But I've gotta believe that Ferrari isn't going to compromise its principles (or its excess) in trying to do better than Kraig's downhill 12 mpg. I simply refuse to accept the premise that technological innovation is antithetical to maintaining Ferrari's essential character.

And I think, frankly, that Ferrari refuses to accept that premise. If you really read that press release, to pick one example, they're not looking at regenerative braking as a way of recharging electric batteries; they're looking to use it to fill in the torque gap between gearshifts, because they're worried that they can't use conventional technology to get shift times below 30 milliseconds!. Sounds like "the spirit of excess" to me.

And thanks for the nice words about my HF. If you're interested, there's a bigger, high-res version of that avatar photo at http://www.fulviahf.it/levin.htm.
 

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Thanks for the pics! The rally lights look very sharp, especially with the racing stripe. Che bella!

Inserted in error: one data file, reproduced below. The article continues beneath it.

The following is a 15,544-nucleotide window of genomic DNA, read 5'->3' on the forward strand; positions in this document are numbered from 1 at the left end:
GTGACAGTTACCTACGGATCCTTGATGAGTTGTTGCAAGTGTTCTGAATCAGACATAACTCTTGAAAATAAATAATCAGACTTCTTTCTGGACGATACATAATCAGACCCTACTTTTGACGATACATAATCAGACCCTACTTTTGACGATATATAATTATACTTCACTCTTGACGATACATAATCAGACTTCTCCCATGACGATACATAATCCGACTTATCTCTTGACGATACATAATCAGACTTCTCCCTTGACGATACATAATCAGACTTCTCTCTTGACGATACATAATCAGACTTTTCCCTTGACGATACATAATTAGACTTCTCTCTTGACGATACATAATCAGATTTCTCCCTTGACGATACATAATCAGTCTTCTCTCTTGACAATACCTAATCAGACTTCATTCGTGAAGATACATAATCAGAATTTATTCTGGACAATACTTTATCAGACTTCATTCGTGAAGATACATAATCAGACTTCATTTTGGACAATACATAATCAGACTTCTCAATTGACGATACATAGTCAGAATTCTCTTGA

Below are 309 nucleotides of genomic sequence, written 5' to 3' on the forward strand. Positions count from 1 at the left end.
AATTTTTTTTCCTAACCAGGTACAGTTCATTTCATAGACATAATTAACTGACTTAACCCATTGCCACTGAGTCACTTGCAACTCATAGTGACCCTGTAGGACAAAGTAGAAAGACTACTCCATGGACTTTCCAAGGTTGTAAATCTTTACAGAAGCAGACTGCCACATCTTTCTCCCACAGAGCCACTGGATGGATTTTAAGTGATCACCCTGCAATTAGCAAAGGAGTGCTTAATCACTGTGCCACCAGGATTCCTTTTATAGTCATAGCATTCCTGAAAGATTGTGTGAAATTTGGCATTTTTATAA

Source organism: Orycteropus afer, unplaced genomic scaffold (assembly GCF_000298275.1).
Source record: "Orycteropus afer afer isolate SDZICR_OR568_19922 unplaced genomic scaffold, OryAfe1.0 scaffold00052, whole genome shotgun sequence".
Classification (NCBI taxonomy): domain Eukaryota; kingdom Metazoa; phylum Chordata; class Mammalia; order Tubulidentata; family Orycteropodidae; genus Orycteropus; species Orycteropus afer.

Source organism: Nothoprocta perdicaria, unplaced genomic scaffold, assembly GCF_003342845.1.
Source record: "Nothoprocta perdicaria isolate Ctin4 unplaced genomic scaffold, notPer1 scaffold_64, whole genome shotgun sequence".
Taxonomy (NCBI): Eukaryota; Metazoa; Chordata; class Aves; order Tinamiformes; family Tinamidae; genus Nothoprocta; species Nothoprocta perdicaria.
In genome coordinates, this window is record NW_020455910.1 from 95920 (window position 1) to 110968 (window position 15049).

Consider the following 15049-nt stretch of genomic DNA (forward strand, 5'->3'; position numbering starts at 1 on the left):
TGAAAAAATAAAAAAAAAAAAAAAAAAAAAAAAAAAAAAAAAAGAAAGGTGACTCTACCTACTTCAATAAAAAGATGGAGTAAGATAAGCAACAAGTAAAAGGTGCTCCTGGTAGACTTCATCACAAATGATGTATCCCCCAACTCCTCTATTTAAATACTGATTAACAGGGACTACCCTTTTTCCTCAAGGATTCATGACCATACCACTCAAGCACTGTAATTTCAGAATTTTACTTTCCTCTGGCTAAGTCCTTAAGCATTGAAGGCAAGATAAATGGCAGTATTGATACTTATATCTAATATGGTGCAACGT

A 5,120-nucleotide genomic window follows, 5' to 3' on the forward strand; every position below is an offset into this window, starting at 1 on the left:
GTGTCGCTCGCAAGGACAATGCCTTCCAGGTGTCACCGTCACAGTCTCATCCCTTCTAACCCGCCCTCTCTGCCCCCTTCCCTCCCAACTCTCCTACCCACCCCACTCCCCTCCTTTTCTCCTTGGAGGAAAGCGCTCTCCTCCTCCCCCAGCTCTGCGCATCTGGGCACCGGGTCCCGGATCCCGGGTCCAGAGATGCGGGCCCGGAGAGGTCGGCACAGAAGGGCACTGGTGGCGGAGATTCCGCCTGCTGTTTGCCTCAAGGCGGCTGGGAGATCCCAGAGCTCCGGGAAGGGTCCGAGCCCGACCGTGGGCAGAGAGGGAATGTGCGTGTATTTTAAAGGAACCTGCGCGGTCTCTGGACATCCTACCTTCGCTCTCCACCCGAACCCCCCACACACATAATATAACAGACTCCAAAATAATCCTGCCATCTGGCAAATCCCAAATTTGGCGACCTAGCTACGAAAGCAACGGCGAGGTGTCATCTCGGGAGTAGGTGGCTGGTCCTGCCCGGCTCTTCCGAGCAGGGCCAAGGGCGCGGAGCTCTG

But yes, I suppose you're right, Ferrari is always implementing new technologies, and I'm sure at some point people were scared when they heard about the first rear engine, paddle shifters, etc. We'll all just have to see how it goes.

Andy
 

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I also applaud this move by Ferrari. Many years ago Lotus showed that one of the most useful things to do is "add lightness" to a chassis to make it go faster without needing a huge engine to achieve that. And let's not forget that Enzo Ferrari himself set in motion the ASA project - a mini lightweight Ferrari, in effect - and he owned a personalised Mini, too, and he went on record to say that such cars were the future of road transport. There is a fierce debate as to whether bio-ethanol fuels are quite as ecologically friendly as they are claimed to be, and they do not have the potential energy of raw gasoline - but what else will there be in 2080? Ferrari is right to concentrate its research in this area and, as perhaps the most recognised car brand in the world, it will cause other manufacturers to sit up and pay attention too - which is no bad thing at all.

Finally, let's not forget that you guys in the US are used to cheap fuel to drive around a country which has been structured around the motor vehicle, and one day that fossil fuel will dry up. And then what? Back to Wells Fargo and the Pony Express? 22nd Century Man might be glad to reach 50mph in anything, for all we know ...

Alex.